Despite countless advances in exercise science, outdated, counterproductive notions about training and fitness remain entrenched in cycling.
Misunderstanding 1: Basic training can only be long, slow, easy rides.
We love basic training. It develops your aerobic system, builds muscular endurance, and reinforces good movement patterns, preparing your body for hard work later in the season. It also directly benefits your fitness, since cycling relies heavily on aerobic capacity.
All that said, base training is an important part of building speed, but it doesn’t require the old-fashioned long, easy workouts. This approach takes a lot of time, which most of us unfortunately lack. Even if you have the time, it takes a lot of discipline and self-control to do a workout like this. Fortunately, there’s a better way: Target your aerobic system with slightly higher-intensity, shorter workouts.
Sweet spot training is a great example of how basic training can be done in a time-efficient manner. This approach also allows for more flexibility to incorporate group rides and even early-season races, and more fun means more consistency. Combined with individual adjustments of adaptive training, modern base training is one of the most effective and important ways to improve cycling.
Misunderstanding 2: As long as you can’t die in practice, practice to death.
Cyclists have always liked to celebrate the brutality of the sport, equating the ability to endure pain with a sign of strength. It’s easy to confuse the difficulty of cycling with the difficulty of training. Many people think that the harder the training, the better, but in many cases, the opposite is true.
To understand why, it’s important to realize that only by recovering can you become faster. Training puts the body under stress, stimulating adaptation and subsequent improvement in fitness. Apply too much stress or allow too little recovery, and your body won’t be able to make these improvements, and you won’t get any faster. This is why the principle of minimum effective dose is so useful in training, using as little pressure as possible to achieve the desired result.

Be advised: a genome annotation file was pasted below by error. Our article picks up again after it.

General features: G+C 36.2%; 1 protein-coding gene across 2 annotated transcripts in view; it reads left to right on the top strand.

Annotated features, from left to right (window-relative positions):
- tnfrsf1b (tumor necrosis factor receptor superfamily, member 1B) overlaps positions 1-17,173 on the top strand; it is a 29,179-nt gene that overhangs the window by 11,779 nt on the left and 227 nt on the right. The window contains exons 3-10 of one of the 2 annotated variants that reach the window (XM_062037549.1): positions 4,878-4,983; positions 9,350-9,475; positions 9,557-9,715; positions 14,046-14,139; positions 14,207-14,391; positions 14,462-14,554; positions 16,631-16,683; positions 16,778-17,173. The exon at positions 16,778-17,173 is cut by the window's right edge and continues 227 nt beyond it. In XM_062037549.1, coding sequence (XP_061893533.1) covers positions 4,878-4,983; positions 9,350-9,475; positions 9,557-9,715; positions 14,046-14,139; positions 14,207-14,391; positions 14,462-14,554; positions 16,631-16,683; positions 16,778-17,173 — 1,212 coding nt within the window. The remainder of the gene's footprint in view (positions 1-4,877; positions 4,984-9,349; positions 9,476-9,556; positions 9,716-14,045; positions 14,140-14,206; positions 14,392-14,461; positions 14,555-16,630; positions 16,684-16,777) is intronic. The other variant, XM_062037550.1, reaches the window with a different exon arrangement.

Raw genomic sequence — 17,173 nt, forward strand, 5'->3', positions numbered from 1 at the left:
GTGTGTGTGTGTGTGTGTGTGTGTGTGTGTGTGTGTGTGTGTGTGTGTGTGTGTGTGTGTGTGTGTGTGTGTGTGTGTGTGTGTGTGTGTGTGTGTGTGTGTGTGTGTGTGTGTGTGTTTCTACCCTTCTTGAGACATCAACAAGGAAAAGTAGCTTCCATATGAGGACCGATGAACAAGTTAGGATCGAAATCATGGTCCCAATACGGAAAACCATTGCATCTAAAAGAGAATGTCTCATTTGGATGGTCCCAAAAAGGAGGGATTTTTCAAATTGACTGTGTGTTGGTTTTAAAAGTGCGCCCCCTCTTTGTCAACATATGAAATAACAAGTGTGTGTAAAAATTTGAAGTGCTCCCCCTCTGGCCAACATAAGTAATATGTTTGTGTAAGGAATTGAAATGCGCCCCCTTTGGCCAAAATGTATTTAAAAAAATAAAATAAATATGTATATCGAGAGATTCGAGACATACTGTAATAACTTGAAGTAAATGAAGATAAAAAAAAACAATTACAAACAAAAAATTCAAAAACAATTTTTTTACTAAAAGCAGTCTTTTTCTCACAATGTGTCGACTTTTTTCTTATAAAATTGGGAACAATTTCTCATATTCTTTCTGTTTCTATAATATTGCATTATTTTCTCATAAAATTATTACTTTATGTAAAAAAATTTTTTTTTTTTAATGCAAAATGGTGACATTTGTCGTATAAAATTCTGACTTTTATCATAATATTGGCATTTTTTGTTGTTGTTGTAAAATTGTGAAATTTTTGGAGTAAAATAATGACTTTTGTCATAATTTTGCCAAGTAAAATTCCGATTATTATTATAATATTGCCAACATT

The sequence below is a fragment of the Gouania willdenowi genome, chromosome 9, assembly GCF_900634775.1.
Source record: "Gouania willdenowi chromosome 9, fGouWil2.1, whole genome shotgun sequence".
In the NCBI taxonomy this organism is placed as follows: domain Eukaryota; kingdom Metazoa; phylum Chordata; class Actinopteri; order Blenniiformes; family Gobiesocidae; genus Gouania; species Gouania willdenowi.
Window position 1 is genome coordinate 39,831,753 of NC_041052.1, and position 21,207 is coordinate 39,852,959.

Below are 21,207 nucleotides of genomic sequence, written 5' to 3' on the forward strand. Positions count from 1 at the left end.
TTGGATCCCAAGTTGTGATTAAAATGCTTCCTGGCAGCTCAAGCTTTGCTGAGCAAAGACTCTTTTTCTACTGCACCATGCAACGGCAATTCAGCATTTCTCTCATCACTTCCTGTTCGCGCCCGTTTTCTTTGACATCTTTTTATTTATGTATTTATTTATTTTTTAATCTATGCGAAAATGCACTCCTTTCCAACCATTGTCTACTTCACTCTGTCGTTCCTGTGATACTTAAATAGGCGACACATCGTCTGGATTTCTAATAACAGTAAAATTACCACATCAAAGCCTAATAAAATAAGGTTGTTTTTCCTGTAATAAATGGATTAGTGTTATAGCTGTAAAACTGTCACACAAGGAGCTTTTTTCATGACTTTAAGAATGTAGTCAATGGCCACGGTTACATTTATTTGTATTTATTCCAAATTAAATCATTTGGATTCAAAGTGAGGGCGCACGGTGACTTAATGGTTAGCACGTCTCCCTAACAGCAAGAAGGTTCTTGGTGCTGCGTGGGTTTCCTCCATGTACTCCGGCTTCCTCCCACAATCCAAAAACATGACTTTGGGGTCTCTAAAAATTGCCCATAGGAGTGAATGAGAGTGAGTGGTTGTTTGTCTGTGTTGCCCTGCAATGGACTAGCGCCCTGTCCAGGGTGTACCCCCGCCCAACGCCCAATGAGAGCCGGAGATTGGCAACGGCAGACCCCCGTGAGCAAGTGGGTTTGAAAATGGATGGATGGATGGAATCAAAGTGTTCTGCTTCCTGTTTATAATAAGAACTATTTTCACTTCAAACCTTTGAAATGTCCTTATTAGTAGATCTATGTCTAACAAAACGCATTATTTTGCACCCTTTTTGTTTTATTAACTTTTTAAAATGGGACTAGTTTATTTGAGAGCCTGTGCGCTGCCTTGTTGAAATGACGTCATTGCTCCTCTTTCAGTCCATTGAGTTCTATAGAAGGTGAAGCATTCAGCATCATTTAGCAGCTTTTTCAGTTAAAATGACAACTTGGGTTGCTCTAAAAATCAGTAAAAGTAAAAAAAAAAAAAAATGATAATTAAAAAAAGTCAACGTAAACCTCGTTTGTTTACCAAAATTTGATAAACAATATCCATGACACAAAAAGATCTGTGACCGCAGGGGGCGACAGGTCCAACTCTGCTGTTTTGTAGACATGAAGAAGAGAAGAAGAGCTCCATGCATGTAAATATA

There are also important physiological differences in how easy and difficult exercises affect the body. Training programs are designed around this fact, which means that some exercises are intentionally easier than others. If every workout is hard, not only will you tire yourself out, but you may actually be neglecting the development of an important aspect of your fitness. There is a time and place for hard training, but not every training session.
Misunderstanding 3: Losing weight will always make you faster.
Weight has long been a thorn in the side of cycling culture. Stories abound of athletes doing anything to lose a few kilos, and an unhealthy obsession with size exists at every level of the sport. But modern science has allowed us to separate fact from fiction, and the truth of the matter is that, in the vast majority of cycling situations, your weight simply doesn’t matter that much.
The most important thing is strength. Your ability to generate power by turning the pedals is what propels you forward, and most cycling is done on undulating or flat terrain, where overall strength is a key advantage. In fact, on all but the steepest climbs, it’s mostly this combination of power and aerodynamics that determines your speed; weight only plays a major role on long, steep climbs.
Still, many cyclists focus on the numbers on the scale. While cycling to lose weight is great for athletes with legitimate health reasons, it can backfire for others — the weight loss is often accompanied by a loss in strength. For this reason, focusing on getting fitter and stronger is often more productive than getting lighter. Eat a variety of high-quality foods to fuel your workouts and focus on continuing to train. Your body will most likely improve with your fitness and performance, and most importantly, you will get faster.